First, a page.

#89 La Mota, Medina del Campo
Valladolid, Spain
13th to 15th centuries
This is NOT an official Lego site

La Mota refers to a natural or artificial mound or hill upon which a castle is built (in English "motte"). Thus there are several castles in Spain called La Mota. The "castillo" at Medina del Campo (City of the Fields) is one of the most formidible in Spain, reflecting the wealth and prestige of the town of Medina del Campo, where famous Fairs were held for 50 days each in the spring and fall. Merchants from not only Spain, but France, Italy and North Africa traded merino wool, agricultural products, books, art and many other goods. The castle probably began as the 12th century villa of an wealthy Almoravid or Almohad Muslim merchant.
The oldest part of the current castle dates from the beginning of the 13th century, when Alfonso VIII (who began his reign in 1158 at the age of three) built his modest castle (now the inner ward) upon the remains of the Moorish villa. The inner ward was enhanced in the 14th and 15th centuries and augmented by Henry IV, who oversaw construction of the outer wall and towers, and Queen Isabella the Catholic, who built the remarkable keep, the Tower of Homage. The castle does not appear to be terribly formidible as you approach it from a distance, but as you near the fortress you see that it is surrounded by a wide, deep dry moat! The two-story batter at the base of the entire outer wall contains two tiers of arched passageways (see photo below right) for bowmen, in addition to the ground level arrowslits and the battlements above. And did I mention the towers at each corner, and the drawbridges guarding the main and postern gates? Note as well the minimal number of windows in the Inner Castle, which has only one entrance.
Alfonso VIII has the dubious honor in 1195 of being the last Spanish king to lose a major battle to the Islamic Berbers. In 1212 a joint counter-attack by the forces of Len, Castile, Navarre and Aragon devasted the forces of the Almohad ruler, Ab Ysuf Ya'qb, and the Reconquista was underway. A single reference to Christopher Columbus visiting Queen Isabella at La Mota to request money for his famous expedition west to "India" could not be confirmed. Captured only by a 10-month seige and trickery, the castle was eventually a prison for the likes of Blanca de Borbn, Caesar Borgia, and Hernando Pizarro, brother of the famous explorer and conqueror. The castle was restored in 1939-40 and is both open to the public and a conference center.


Photos of the Lego Model under construction
in February 2003
The 'castillo' is laid out on tan
baseplates to match the soil.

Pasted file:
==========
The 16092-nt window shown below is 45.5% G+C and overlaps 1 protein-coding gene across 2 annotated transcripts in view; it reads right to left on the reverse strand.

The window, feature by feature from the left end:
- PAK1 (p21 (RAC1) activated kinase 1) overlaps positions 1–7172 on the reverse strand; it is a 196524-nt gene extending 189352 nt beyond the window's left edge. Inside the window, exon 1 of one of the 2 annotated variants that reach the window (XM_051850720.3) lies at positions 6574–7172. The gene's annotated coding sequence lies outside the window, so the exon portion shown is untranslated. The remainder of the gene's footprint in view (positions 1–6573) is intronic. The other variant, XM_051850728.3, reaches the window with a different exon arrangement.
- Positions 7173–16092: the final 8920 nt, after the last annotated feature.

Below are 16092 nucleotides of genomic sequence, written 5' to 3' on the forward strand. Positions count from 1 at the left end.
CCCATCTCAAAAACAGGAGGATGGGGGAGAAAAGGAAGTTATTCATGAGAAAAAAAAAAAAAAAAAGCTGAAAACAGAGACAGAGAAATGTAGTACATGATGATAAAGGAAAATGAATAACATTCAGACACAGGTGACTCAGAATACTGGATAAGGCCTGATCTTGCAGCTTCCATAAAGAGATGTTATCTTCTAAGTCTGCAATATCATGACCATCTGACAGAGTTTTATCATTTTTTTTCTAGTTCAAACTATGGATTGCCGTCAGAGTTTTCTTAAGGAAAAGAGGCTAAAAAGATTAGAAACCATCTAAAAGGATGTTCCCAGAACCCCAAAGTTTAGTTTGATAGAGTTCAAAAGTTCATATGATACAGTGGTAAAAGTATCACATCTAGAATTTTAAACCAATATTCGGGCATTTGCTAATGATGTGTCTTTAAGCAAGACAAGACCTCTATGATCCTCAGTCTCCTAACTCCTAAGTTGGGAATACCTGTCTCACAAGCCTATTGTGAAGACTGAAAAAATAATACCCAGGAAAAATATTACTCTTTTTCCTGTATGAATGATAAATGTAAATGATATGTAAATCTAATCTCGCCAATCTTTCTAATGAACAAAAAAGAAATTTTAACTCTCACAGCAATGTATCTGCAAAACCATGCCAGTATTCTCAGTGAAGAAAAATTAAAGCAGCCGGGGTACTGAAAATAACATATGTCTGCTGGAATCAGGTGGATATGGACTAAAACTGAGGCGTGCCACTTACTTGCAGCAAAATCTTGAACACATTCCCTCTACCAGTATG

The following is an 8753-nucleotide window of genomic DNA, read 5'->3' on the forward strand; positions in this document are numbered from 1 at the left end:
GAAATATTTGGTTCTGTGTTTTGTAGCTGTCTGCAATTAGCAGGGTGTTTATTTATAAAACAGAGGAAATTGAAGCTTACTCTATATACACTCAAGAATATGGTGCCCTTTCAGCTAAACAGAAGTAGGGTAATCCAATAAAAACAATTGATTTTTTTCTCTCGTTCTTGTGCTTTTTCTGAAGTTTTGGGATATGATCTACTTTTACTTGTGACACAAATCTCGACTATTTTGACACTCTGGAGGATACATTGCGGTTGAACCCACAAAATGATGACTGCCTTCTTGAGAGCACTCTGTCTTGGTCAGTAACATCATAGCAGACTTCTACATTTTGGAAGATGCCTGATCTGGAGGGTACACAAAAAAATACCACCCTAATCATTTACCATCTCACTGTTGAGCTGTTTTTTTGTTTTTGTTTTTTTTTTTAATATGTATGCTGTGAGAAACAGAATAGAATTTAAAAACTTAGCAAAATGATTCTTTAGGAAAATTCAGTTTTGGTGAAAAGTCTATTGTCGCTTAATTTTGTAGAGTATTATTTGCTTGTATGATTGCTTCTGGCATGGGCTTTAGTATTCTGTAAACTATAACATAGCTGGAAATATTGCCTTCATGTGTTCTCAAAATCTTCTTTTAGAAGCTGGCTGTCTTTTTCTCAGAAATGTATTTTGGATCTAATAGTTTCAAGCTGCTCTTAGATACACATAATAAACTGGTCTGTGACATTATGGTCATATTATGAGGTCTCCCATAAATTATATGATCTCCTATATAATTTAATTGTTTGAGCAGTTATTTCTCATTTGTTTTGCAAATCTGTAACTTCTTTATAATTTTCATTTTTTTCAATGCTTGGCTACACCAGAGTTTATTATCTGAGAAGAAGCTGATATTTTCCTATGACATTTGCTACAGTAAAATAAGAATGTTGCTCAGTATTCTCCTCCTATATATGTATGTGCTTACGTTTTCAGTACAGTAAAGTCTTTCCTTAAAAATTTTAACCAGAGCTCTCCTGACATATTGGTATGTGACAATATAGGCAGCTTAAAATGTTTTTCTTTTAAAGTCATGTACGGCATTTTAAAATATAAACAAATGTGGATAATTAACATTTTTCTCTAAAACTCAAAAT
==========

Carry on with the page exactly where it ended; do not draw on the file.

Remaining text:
The massive batter (unseen
from afar) is built first.
The substructure for the outer
ward is built next...
Then the outer curtain can be
added atop the batter!
The small postern gate was also
protected by a drawbridge.
It's now time to begin work
on the Inner Ward.
The second of three stories
begins to take shape.
The walkway is covered and
work on the 3rd story begins.


Photos of the Lego Model
in February-March 2003
The model is built with 22,633 Lego bricks - my 3rd largest [see FAQ].
The view fron the NNW shows
an impressive face to the visitor.
From the West, the Chapel
Tower is impressive.
From the ESE, the outer
turrets can be appreciated.
The view from the South
shows the Postern Bridge.
From the Northeast, the massive
donjon is most impressive.
The view of the Barbican
(sans land bridge) and Outer
Gate dissuade the unwelcome.
The guard on the Barbican
appears to be wide awake.
A soldier enters the unique
North Turret.
We're in luck! King Ferdinand
and his Queen Isabella are atop
the West Turret, with advisors.
The Gate into the Inner Ward
is well placed under the watch
of the high Donjon.
The lavish Inner Courtyard
contrasts the stark exterior!
The Donjon turrets are well
designed...and beautiful.


Build Your Own
When I originally designed this castle in 1993, my pictures were all black & white images from the copy
machines of various libraries. I did not have much history or detail, and designed the castle as though it
had a wet moat. When pictures on the internet and in my two newly acquired books confined to Spanish
castles clearly showed a dry moat and arrowloops studding the batter, I redesigned the Lego model on the
fly. Thus plans are pretty useless, though I've put what I have below They do convey the majesty of La Mota.

Southeast half of the Lego Plan
Northwest half of the Lego Plan
Lego Elevation of the Castle's front

Other Castillo de la Mota, Medina del Campo pages:
http://casl.umd.umich.edu/hum/spanishco/06.arte_medieval/images/195MedinaCampo.C stMt.51014c.jpg

Return to the main castle page.

Castles created by Robert Carney
Webpage created and maintained by Robert Carney